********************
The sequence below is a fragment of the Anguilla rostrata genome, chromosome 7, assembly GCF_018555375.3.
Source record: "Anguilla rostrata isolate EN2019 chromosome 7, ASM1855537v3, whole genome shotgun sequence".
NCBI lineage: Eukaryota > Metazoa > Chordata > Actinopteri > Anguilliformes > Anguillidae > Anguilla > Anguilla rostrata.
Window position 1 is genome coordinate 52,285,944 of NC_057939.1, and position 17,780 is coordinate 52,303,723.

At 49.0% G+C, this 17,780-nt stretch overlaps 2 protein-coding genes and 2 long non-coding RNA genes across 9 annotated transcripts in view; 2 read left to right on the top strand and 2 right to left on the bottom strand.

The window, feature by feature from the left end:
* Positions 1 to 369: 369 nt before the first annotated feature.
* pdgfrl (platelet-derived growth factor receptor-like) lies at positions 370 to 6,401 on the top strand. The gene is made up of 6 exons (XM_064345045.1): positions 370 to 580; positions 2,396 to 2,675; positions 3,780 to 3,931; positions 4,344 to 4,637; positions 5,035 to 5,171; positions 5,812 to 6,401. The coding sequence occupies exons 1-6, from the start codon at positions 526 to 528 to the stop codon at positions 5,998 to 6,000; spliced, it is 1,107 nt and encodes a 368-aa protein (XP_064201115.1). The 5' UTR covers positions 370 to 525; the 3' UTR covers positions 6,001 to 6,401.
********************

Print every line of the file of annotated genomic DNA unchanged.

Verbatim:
The sequence below is a fragment of the Anguilla rostrata genome, chromosome 7, assembly GCF_018555375.3.
Source record: "Anguilla rostrata isolate EN2019 chromosome 7, ASM1855537v3, whole genome shotgun sequence".
NCBI lineage: Eukaryota > Metazoa > Chordata > Actinopteri > Anguilliformes > Anguillidae > Anguilla > Anguilla rostrata.
Window position 1 is genome coordinate 52,285,944 of NC_057939.1, and position 17,780 is coordinate 52,303,723.

At 49.0% G+C, this 17,780-nt stretch overlaps 2 protein-coding genes and 2 long non-coding RNA genes across 9 annotated transcripts in view; 2 read left to right on the top strand and 2 right to left on the bottom strand.

The window, feature by feature from the left end:
* Positions 1 to 369: 369 nt before the first annotated feature.
* pdgfrl (platelet-derived growth factor receptor-like) lies at positions 370 to 6,401 on the top strand. The gene is made up of 6 exons (XM_064345045.1): positions 370 to 580; positions 2,396 to 2,675; positions 3,780 to 3,931; positions 4,344 to 4,637; positions 5,035 to 5,171; positions 5,812 to 6,401. The coding sequence occupies exons 1-6, from the start codon at positions 526 to 528 to the stop codon at positions 5,998 to 6,000; spliced, it is 1,107 nt and encodes a 368-aa protein (XP_064201115.1). The 5' UTR covers positions 370 to 525; the 3' UTR covers positions 6,001 to 6,401.